A Year with the Church Fathersis different from a study guide, and more than a collection of pious passages. It is a year-long retreat that in just a few minutes every day will lead you on a cycle of contemplation, prayer, resolution, and spiritual growth that is guaranteed to bring you closer to God and His truth. From the Church Fathers we should expect nothing less.
It was from the ancient Fathers themselves that the Church learned to revere the teachings of the Fathers. Christians of those first generations did not go looking for novelties. Innovation was the furthest thing from their minds. When the bishops met for the ecumenical councils, at Nicaea and Constantinople and Ephesus and Chalcedon, they sought not to propose a new agenda, but to confirm the teachings of the “Holy Fathers” who had gone before them—the spiritual ancestors who had taken care, even at the risk of their lives, to preserve, defend, and propagate the teaching of Christ received from the Apostles. “They held to what they found in the Church,” said St. Augustine in 421 A.D. “They taught what they had learned. What they had received from the Fathers, they passed on to the children.”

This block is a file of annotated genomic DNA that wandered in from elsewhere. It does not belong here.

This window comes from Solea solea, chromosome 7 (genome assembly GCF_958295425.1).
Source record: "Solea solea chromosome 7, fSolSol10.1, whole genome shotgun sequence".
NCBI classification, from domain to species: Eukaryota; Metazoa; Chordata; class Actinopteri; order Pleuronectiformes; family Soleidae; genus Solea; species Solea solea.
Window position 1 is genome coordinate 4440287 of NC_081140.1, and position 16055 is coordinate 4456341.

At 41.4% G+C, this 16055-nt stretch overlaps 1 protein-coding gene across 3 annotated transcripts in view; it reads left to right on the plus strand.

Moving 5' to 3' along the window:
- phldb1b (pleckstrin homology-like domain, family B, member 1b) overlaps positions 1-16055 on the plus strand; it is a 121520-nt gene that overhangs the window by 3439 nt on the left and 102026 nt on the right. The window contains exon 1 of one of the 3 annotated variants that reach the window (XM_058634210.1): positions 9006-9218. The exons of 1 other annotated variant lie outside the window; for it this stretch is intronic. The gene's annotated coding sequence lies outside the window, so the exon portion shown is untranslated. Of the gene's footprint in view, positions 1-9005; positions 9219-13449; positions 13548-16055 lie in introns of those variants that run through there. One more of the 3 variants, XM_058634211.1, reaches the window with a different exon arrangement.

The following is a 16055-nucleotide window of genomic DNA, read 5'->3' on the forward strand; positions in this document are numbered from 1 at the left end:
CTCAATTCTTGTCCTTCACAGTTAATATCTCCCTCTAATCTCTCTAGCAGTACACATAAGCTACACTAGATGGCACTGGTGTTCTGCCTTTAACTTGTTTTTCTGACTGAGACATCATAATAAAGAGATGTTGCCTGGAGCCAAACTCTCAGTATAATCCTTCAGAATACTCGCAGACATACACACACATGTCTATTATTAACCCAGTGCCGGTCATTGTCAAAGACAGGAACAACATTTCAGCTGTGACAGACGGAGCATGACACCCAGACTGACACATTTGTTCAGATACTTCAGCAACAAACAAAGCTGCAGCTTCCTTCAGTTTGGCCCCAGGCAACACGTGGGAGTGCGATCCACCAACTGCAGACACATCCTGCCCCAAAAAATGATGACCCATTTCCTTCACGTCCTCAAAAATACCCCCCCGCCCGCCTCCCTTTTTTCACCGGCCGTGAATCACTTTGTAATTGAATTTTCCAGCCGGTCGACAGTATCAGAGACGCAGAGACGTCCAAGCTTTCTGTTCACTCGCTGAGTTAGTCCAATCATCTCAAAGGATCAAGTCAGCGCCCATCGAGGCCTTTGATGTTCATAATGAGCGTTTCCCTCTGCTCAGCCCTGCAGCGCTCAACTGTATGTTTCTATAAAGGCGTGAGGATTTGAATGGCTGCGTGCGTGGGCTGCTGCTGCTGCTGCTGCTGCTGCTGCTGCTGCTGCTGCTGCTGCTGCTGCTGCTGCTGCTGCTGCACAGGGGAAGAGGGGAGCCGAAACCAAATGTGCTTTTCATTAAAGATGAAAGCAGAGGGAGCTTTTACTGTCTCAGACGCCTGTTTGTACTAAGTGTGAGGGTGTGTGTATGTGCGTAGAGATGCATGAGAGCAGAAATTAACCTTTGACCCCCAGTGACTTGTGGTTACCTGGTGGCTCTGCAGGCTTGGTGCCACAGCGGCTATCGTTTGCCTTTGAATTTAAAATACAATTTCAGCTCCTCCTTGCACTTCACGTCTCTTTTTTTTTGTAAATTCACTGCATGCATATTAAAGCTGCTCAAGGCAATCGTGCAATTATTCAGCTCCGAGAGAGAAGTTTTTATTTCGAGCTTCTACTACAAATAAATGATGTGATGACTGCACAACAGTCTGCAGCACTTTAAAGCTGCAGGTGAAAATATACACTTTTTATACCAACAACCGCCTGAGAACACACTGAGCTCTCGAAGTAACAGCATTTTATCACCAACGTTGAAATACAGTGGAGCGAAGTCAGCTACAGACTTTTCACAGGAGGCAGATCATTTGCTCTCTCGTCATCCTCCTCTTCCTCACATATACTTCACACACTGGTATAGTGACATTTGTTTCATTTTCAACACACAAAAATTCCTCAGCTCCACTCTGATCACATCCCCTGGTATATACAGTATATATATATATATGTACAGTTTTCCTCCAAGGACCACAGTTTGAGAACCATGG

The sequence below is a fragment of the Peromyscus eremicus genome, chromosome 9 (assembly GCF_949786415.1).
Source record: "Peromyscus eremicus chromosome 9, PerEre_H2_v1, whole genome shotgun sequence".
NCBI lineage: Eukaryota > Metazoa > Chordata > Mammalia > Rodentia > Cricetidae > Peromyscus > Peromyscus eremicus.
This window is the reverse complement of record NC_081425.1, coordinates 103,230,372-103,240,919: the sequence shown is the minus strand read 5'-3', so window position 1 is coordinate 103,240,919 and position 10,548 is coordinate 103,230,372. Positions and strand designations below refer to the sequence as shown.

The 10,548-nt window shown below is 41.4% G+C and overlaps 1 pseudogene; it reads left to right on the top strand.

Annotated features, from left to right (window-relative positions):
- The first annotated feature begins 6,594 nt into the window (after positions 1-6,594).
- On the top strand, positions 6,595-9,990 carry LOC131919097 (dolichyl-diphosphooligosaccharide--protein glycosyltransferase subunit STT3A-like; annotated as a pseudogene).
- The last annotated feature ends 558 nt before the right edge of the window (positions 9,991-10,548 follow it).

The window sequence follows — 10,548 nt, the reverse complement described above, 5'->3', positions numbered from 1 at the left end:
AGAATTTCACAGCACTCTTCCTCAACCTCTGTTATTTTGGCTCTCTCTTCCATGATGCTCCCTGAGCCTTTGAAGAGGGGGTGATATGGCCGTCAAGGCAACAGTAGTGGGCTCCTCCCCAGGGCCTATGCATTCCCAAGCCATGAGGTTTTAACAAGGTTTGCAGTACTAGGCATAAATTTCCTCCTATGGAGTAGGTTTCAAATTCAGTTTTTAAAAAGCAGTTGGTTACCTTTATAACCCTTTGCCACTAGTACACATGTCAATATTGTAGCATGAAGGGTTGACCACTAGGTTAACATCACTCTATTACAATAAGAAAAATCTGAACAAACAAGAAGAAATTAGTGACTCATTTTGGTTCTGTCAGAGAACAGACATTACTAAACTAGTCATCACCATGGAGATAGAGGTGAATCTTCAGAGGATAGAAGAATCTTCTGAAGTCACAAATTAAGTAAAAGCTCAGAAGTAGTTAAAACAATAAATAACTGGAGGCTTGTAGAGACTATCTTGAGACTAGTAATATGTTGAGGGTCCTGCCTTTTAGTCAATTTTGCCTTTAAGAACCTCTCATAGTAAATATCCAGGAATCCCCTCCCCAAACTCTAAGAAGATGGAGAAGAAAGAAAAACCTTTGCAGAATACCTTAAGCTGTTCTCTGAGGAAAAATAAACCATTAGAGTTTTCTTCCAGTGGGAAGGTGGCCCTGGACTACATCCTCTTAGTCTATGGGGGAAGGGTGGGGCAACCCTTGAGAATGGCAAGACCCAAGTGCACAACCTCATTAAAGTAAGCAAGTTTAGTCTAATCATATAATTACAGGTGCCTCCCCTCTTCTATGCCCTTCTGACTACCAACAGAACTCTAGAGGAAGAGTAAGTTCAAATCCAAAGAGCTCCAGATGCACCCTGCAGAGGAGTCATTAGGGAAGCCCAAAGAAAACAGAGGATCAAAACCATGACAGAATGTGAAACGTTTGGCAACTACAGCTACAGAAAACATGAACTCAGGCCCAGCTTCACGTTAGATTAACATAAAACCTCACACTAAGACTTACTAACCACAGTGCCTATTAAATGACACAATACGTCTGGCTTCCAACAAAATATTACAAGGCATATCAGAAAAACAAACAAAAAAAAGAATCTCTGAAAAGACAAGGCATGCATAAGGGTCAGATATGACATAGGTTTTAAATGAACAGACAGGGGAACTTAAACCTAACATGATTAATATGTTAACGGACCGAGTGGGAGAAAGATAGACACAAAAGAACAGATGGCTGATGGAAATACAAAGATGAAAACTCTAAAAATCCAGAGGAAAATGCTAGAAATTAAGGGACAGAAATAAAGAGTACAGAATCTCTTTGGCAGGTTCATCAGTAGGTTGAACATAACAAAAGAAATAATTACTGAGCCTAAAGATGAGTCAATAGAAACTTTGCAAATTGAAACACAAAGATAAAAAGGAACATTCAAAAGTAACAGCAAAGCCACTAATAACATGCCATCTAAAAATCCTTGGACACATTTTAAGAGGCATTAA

The teachings of these men were precious to their contemporaries. Consider that relatively little was written down in those days. Literacy was rare. There were no means of mechanical mass production—no printing presses—and the media (papyrus, parchment, and wood) were expensive, though almost ephemeral in their shelf life. One generation’s wisdom often crumbled to dust before the next generation could take it up.
So the preservation of words required tremendous effort. Someone had to care enough to write them down, and then many more people had to care enough to copy them over. For a teacher to gain a following over centuries, and across continents—as Chrysostom did, and Augustine, and Jerome—this had to happen almost continuously.
The words of most of the ancient masters have been lost. The centuries are a sieve that strains out all but the greatest. Those teachers whose works have survived from Christianity’s first millennium—and continue to be cited as authorities—are the men we call the Fathers of the Church.